I had my first flat tire of the trip. My rear tire is getting worn down but I intend to go a few hundred miles more before I rotate the tires. The front tire lasts at least twice as long as the rear.

When I stopped for lunch I found a motel coupon book and was able to get this great Best Western room for just $36.  I need to save since I got soaked for $120 in Madison, Indiana.

My bike is filthy, my body feels good, and my mind is fairly relaxed. Now I will move on and explore a little and take it easy.

Best wishes,

John

 

 

Subj:

Day 8 Cumberland Gap

Date:

9/25/01 6:24:14 PM Central Daylight Time

From:

John Cruise

   

Cumberland Gap is a tiny historic town at the tri-state corner. I rode in from Kentucky, crossed over a sliver of Virginia and now I am in Tennessee.

The Gap itself was the route used by early settlers on their way from Virginia and North Carolina to the lush fields of Kentucky. Daniel Boone is the most famous of the early pathfinders who came through here.

I spent some time at the visitor's center on the Kentucky side and learned about all there is to know. The Ranger told me that I wouldn't be able to ride through the mile long tunnel that now goes under the Gap. She called ahead and a pickup truck took me through.

I'm staying in a lovely lodge and I'm just about the only guest here. At dinner in the restaurant next door I was the only diner until a large group arrived, as I was finishing. The leaves will be turning here in a week or so and the tourists will pack the little town.

I met a shopkeeper in one of the old stores. He appeared to be about 65 and said the store had been owned and operated by his family since 1907.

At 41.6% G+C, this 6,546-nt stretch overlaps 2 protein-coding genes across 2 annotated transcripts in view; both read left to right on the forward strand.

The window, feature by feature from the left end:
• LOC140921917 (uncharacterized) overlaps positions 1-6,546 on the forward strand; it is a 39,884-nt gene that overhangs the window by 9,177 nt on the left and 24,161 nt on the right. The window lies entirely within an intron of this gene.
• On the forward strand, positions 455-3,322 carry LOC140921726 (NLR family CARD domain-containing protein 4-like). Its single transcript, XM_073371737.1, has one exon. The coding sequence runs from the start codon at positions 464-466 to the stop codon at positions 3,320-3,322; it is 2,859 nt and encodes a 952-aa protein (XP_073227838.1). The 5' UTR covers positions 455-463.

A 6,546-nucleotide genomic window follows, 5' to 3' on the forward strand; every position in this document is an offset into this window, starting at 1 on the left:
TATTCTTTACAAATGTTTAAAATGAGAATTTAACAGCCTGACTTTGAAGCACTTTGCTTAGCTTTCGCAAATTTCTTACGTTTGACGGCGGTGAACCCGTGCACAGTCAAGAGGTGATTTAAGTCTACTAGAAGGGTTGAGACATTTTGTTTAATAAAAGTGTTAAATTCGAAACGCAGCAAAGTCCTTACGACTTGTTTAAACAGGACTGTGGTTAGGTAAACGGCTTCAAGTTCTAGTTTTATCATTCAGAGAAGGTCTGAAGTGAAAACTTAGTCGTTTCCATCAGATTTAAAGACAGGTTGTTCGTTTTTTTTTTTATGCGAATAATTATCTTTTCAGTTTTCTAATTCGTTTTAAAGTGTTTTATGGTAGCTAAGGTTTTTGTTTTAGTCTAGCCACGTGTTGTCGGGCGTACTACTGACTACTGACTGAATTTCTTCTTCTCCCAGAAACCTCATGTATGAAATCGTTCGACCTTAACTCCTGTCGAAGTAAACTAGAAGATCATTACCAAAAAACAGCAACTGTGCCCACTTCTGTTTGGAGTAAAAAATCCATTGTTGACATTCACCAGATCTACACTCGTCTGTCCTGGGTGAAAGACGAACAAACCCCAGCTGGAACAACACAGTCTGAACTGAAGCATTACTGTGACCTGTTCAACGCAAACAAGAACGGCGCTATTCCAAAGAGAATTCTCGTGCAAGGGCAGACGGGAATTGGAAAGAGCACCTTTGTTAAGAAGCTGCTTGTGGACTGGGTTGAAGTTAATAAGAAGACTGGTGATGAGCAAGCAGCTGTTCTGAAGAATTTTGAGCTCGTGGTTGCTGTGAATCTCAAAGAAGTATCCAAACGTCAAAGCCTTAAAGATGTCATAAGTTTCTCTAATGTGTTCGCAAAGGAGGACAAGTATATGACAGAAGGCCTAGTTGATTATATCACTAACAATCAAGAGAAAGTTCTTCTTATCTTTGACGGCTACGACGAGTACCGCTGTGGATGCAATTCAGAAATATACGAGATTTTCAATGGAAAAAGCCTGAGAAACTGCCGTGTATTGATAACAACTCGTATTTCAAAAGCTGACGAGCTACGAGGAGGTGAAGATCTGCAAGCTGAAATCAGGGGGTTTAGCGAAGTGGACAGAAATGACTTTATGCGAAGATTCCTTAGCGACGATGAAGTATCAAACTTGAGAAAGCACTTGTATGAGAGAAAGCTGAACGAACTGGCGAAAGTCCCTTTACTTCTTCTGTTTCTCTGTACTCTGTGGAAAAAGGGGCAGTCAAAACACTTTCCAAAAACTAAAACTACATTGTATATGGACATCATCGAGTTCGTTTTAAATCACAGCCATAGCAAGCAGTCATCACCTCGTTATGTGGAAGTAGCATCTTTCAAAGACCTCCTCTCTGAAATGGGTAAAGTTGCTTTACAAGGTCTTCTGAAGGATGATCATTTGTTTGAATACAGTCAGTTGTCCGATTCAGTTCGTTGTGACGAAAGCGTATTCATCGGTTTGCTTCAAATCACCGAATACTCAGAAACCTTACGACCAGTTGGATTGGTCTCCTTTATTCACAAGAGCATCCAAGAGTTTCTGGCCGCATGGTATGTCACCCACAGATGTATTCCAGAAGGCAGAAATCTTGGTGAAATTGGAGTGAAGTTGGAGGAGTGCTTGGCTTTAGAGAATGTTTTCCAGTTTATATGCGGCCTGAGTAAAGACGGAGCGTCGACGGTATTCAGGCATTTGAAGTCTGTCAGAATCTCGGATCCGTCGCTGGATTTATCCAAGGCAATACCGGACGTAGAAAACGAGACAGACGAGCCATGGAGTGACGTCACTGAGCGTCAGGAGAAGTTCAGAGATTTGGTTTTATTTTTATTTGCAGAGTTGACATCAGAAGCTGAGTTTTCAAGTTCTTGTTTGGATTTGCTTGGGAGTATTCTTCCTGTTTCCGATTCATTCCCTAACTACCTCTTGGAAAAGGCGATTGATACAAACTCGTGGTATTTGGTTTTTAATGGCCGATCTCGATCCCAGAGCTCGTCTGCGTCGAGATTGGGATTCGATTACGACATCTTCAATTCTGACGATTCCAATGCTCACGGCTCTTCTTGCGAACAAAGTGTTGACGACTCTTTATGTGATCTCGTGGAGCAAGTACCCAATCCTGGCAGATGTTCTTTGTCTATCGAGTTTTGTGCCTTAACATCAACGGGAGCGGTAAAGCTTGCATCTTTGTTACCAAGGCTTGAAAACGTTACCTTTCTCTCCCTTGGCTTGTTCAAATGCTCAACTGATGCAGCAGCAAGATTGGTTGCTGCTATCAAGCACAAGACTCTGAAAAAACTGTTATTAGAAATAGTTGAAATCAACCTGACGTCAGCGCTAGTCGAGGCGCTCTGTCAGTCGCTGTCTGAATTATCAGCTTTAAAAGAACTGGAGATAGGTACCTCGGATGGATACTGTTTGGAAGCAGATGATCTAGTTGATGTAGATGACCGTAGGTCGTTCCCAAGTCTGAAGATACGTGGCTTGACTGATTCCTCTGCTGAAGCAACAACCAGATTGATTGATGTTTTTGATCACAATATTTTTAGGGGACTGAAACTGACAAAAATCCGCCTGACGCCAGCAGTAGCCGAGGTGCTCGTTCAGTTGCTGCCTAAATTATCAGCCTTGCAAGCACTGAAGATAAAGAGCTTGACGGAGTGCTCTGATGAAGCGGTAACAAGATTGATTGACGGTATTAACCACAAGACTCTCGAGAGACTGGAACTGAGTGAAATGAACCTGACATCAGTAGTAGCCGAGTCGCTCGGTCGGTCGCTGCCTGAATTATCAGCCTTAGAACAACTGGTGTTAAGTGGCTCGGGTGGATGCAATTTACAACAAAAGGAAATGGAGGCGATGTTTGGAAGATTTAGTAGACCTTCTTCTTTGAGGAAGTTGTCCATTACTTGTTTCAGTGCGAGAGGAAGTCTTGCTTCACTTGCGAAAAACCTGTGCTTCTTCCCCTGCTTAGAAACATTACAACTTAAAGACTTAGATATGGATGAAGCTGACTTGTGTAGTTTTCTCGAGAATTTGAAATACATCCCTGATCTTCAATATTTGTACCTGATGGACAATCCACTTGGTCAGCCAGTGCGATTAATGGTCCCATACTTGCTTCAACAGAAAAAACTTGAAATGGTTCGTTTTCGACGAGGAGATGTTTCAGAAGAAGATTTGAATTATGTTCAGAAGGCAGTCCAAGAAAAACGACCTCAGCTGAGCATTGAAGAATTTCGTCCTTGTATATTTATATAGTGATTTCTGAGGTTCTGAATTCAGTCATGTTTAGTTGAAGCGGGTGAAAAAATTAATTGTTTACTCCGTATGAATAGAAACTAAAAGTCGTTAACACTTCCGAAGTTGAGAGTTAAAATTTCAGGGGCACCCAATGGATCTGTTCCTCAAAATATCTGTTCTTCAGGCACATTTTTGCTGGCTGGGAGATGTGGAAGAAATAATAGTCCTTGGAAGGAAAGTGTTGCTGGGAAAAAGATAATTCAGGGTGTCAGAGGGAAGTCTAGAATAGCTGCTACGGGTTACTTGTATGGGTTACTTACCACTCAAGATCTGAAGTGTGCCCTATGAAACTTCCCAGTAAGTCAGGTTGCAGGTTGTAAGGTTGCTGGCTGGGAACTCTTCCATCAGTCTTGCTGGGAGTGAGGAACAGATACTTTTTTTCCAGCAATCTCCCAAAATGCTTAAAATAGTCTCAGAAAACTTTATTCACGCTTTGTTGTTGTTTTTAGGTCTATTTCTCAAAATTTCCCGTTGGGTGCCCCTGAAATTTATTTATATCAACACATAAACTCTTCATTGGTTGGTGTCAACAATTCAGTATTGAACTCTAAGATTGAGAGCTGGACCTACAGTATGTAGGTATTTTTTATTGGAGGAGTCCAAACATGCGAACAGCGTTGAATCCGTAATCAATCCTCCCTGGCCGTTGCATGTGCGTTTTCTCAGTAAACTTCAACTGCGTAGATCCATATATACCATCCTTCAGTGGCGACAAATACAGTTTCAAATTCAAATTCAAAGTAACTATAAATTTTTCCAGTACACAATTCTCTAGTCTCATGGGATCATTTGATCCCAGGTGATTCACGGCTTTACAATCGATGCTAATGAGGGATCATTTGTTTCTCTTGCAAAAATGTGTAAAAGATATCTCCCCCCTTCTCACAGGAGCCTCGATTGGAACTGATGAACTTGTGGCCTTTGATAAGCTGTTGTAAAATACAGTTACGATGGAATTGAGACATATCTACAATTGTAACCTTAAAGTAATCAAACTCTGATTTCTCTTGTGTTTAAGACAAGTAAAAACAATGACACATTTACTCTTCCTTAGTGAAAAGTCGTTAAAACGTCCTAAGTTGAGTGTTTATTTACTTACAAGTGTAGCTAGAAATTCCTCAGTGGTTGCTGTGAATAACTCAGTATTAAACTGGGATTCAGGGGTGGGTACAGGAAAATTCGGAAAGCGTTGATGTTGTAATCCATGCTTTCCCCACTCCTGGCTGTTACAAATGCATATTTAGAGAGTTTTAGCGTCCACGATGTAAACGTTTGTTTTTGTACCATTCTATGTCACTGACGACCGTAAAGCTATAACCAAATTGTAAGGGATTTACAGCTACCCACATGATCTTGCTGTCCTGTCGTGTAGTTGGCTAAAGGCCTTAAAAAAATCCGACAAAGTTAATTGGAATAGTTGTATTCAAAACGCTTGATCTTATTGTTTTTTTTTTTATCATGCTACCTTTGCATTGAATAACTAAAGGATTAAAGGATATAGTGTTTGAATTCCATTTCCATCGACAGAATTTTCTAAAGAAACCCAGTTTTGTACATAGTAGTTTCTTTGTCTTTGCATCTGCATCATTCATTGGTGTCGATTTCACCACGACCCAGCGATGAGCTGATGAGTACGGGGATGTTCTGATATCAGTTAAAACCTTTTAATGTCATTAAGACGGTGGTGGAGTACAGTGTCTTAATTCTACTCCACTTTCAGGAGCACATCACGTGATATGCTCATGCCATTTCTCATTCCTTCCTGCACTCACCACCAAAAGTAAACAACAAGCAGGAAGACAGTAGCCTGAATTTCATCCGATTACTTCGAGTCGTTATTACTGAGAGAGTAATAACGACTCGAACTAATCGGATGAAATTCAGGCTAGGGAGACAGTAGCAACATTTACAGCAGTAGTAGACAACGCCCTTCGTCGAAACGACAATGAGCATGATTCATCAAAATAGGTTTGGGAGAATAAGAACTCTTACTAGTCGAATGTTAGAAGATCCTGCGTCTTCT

I also met and talked to a couple from Miami. They were in Alaska this year so we talked a lot about shared experiences there. They found it hard to believe that I packed all my travel needs in the bag on my rack.

It isn't always easy to hold a conversation with the folks who live here. They talk like Gomer Pyle to the extreme. It's embarrassing when you ask them to repeat what they said and you still can't understand them. I just fake it after the second try.

I rode just 52 miles to get here and I plan to just tour around this part of the country for the next three days. I really haven't decided where I will head.

They are having record cold temperatures here. It could even freeze tonight.

I haven't seen another cyclist on the road for the last 8 days.  The road was busy today. I'm ready to search for a better route. I better get to work on that.

Best wishes,

John

Subj:

Day 9 Cumberland Gap to Gatlinburg

Date:

9/27/01 2:55:11 PM Central Daylight Time

From:

John Cruise

   

Today I had a rugged 100-mile ride to Gatlinburg, Tennessee. This small town is just south of Pigeon Forge and at the entrance to Great Smoky Mountain National Park.

It has been a strange day. It began with no breakfast because the only restaurant in Cumberland Gap didn't open as scheduled. I did get some coffee from the friendly desk clerk but I had to leave town with an empty stomach.

The low temperature was 35 degrees. The sun doesn't come up until 7:30 so I waited for it to warm up and tried to leave at 9:30. But as I was inspecting the bike, I saw that the sidewall of the rear tire was so damaged that it was bulging and wouldn't last long. I carried one spare tire with me and put it on before leaving. I didn't want a blow out on the road and possible damage to the rim. I had no idea what was coming.